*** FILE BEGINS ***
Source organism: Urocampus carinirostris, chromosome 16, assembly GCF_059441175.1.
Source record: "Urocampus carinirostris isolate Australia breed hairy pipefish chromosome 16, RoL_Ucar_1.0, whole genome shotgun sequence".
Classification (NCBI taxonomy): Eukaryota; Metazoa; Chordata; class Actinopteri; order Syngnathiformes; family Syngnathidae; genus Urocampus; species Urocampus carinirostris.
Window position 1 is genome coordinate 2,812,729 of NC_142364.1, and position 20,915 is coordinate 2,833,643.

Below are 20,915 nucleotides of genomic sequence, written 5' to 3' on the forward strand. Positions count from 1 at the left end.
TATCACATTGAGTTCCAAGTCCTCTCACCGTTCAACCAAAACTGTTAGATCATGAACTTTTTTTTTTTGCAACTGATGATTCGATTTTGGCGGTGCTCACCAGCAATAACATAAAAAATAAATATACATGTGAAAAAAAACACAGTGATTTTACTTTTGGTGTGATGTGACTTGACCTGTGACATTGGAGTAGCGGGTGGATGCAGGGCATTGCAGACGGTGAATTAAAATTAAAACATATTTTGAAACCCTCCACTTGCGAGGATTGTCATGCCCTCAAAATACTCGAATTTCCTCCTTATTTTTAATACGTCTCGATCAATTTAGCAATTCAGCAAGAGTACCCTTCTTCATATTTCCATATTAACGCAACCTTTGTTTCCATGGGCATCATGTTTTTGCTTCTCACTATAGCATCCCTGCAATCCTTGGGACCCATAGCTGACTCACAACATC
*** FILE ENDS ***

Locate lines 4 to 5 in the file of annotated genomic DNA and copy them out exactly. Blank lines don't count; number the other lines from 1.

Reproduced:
Window position 1 is genome coordinate 2,812,729 of NC_142364.1, and position 20,915 is coordinate 2,833,643.

Below are 20,915 nucleotides of genomic sequence, written 5' to 3' on the forward strand. Positions count from 1 at the left end.